We have just seen that tax incidence is not affected by whether the government makes buyers or sellers pay the tax. So what, then, does determine tax incidence? Turns out it’s elasticity – specifically, the price elasticities of supply and demand. There are two cases: 1) supply is more price-elastic than demand (this slide), and 2) demand is more price-elastic than supply (next slide). When supply is more price-elastic than demand, sellers are relatively more responsive to changes in price, and the supply curve is less steep than the demand curve. Buyers have relatively fewer alternatives, so they have to “eat” most of the price increase caused by the imposition of the tax.
The size of the tax is the same in this diagram as in the one on the preceding slide. When demand is more price-elastic than supply, buyers are relatively more price-sensitive, and the demand curve is less steep than the supply curve. Buyers have relatively more alternatives, so they can avoid most of the tax. Sellers are less flexible, so they have to “eat” a greater share of the price increase caused by the tax.
This case study comes right from the book. If you’re pressed for time, you can delete it and let students read it on their own. It does not introduce any new concepts, and most students do not find it difficult.
Demand for yachts (and other luxury items) is price-elastic: if the price of yachts rises, rich consumers can easily avoid the tax by spending their millions on some other luxury item. Supply of yachts is less elastic, especially in the short run. It is difficult for the companies that build yachts to re-tool their factories and reeducate their workers to produce some other product. Hence, companies that build yachts (and companies that sell other luxury items) pay most of the tax, and the rich pay relatively little of it.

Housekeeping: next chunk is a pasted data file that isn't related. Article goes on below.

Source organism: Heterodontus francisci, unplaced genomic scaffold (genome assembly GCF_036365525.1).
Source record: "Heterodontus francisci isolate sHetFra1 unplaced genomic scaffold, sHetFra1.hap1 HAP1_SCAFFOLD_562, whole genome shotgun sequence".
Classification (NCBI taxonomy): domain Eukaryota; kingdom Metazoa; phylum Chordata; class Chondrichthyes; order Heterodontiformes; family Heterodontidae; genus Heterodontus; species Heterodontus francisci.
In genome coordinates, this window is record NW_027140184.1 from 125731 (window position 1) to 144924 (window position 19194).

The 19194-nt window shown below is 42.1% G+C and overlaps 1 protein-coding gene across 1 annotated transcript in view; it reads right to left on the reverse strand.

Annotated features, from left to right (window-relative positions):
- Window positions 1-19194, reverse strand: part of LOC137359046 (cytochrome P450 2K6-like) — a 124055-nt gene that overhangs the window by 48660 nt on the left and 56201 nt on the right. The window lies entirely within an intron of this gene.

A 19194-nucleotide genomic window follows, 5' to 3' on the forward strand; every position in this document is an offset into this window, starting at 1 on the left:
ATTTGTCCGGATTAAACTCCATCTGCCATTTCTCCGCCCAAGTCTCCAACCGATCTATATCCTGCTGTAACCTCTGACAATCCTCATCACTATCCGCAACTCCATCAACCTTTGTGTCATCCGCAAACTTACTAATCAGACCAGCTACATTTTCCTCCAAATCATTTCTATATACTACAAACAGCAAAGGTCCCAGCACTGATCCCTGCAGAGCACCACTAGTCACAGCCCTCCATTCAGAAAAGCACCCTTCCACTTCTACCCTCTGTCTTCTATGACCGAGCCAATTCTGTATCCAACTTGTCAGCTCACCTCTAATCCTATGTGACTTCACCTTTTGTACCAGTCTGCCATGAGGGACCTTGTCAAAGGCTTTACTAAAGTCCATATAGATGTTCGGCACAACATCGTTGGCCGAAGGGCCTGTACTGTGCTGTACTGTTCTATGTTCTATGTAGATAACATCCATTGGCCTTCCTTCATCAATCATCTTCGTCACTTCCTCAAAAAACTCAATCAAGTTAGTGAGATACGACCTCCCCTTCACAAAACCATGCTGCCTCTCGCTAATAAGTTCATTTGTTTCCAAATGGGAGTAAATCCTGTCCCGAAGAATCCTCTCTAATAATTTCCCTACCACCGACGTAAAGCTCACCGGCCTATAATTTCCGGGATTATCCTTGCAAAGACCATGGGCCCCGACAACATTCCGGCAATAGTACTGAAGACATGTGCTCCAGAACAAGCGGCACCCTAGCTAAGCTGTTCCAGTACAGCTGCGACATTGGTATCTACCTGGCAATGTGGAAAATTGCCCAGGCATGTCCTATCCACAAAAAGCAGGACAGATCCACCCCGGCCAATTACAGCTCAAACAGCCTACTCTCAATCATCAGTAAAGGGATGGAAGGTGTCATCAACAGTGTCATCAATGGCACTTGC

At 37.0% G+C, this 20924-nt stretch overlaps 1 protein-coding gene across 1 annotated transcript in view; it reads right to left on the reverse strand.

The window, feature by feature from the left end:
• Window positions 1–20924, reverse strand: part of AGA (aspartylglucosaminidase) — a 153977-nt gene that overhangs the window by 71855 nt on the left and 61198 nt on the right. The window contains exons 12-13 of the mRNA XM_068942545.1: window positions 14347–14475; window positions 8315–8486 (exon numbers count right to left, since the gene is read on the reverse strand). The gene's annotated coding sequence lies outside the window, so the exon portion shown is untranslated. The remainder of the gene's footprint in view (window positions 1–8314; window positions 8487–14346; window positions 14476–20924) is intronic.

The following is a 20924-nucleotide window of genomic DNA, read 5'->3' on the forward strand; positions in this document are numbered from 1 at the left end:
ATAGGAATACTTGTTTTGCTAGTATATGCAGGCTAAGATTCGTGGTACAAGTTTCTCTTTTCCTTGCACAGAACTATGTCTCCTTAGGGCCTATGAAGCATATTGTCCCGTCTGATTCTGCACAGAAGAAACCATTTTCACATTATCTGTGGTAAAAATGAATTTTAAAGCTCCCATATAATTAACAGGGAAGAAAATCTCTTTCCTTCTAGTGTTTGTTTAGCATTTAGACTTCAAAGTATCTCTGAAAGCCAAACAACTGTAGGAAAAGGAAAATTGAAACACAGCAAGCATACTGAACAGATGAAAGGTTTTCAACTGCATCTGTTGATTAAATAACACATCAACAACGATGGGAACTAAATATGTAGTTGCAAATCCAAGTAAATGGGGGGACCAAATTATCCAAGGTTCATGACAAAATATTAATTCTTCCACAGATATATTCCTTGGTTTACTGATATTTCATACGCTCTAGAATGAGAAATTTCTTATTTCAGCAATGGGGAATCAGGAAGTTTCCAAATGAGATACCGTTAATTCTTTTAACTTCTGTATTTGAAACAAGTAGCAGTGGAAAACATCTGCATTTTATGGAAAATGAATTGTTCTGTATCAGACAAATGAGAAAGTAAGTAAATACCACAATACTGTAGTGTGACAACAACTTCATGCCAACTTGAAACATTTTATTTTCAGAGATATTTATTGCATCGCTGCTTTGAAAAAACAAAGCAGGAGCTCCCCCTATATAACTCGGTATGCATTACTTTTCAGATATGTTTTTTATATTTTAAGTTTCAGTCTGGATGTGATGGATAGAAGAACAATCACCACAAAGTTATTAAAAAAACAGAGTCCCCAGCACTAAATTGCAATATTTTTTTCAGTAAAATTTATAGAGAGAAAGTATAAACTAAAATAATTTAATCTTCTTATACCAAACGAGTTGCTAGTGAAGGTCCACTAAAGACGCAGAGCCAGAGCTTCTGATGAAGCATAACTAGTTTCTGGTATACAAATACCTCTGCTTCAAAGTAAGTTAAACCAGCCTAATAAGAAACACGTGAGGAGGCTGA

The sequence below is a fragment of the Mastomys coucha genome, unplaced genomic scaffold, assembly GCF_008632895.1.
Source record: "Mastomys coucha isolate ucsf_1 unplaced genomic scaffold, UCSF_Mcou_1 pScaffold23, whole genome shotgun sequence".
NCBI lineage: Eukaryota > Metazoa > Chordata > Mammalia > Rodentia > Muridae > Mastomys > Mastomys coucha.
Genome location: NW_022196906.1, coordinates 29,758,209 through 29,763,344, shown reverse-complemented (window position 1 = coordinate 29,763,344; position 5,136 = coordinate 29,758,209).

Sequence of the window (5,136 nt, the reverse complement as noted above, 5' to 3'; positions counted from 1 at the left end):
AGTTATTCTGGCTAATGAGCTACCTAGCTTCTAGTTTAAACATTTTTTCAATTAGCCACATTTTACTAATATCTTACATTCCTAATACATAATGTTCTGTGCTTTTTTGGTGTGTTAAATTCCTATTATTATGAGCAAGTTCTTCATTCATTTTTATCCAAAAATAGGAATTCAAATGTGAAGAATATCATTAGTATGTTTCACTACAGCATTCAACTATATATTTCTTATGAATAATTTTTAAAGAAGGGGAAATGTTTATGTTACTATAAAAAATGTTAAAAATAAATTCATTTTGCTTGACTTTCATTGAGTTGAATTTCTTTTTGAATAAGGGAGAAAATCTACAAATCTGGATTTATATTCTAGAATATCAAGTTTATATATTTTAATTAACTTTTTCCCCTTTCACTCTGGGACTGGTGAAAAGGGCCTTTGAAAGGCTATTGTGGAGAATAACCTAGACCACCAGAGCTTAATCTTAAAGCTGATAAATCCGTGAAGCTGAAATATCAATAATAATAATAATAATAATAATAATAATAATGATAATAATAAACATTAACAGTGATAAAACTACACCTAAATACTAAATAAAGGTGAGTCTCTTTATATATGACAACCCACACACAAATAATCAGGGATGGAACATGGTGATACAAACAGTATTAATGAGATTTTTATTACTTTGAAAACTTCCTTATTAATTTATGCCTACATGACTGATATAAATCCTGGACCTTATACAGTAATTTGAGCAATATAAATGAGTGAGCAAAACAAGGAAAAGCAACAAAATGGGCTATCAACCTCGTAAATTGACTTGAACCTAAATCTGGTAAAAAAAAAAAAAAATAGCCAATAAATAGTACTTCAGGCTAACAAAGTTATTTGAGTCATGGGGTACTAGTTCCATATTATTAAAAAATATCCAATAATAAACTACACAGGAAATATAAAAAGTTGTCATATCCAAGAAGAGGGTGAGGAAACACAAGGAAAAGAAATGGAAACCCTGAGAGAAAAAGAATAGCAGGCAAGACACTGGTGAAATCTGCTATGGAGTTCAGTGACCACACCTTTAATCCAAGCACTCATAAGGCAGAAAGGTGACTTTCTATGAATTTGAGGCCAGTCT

Recall one of the 10 principles from chapter 1: Markets are usually a good way to organize economic activity. This means that, in absence of market failures (which we will learn more about in later chapters), the allocation of resources resulting from the free market equilibrium is optimal. Hence, government policies which alter this allocation tend to make the economy worse off. When we study market failures later, we will see that government policies can – in principle – improve on the market’s allocation of resources, and make society better off. First, though, we need to learn how to measure the impact of government policies like taxes on society’s well-being, as well as define what, exactly, we mean by “well-being.” This field of study, called “welfare economics,” is the topic of the next three chapters.
In this chapter, look for the answers tothese questions: What are price ceilings and price floors? What are some examples of each? How do price ceilings and price floors affect market outcomes? How do taxes affect market outcomes? How does the outcome depend on whether the tax is imposed on buyers or sellers? What is the incidence of a tax? What determines the incidence?CHAPTER 6 SUPPLY, DEMAND, AND GOVERNMENT POLICIES 2